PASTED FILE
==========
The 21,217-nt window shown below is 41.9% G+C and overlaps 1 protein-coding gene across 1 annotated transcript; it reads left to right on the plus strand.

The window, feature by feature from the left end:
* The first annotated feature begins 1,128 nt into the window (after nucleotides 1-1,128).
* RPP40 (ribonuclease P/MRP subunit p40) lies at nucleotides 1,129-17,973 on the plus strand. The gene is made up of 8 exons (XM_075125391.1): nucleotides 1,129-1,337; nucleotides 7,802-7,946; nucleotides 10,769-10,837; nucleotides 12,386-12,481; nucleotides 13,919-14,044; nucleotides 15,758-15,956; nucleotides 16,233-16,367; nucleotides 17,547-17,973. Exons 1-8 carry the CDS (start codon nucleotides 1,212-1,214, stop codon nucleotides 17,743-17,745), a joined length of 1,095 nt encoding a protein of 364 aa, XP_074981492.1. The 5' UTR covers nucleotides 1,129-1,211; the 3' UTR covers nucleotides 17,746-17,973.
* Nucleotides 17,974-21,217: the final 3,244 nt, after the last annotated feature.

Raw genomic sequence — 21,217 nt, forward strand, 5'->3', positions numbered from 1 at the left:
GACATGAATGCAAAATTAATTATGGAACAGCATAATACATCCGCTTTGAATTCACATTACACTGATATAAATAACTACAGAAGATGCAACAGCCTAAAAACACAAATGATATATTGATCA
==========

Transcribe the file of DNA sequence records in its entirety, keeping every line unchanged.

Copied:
The 21,217-nt window shown below is 41.9% G+C and overlaps 1 protein-coding gene across 1 annotated transcript; it reads left to right on the plus strand.

The window, feature by feature from the left end:
* The first annotated feature begins 1,128 nt into the window (after nucleotides 1-1,128).
* RPP40 (ribonuclease P/MRP subunit p40) lies at nucleotides 1,129-17,973 on the plus strand. The gene is made up of 8 exons (XM_075125391.1): nucleotides 1,129-1,337; nucleotides 7,802-7,946; nucleotides 10,769-10,837; nucleotides 12,386-12,481; nucleotides 13,919-14,044; nucleotides 15,758-15,956; nucleotides 16,233-16,367; nucleotides 17,547-17,973. Exons 1-8 carry the CDS (start codon nucleotides 1,212-1,214, stop codon nucleotides 17,743-17,745), a joined length of 1,095 nt encoding a protein of 364 aa, XP_074981492.1. The 5' UTR covers nucleotides 1,129-1,211; the 3' UTR covers nucleotides 17,746-17,973.
* Nucleotides 17,974-21,217: the final 3,244 nt, after the last annotated feature.

Raw genomic sequence — 21,217 nt, forward strand, 5'->3', positions numbered from 1 at the left:
GACATGAATGCAAAATTAATTATGGAACAGCATAATACATCCGCTTTGAATTCACATTACACTGATATAAATAACTACAGAAGATGCAACAGCCTAAAAACACAAATGATATATTGATCA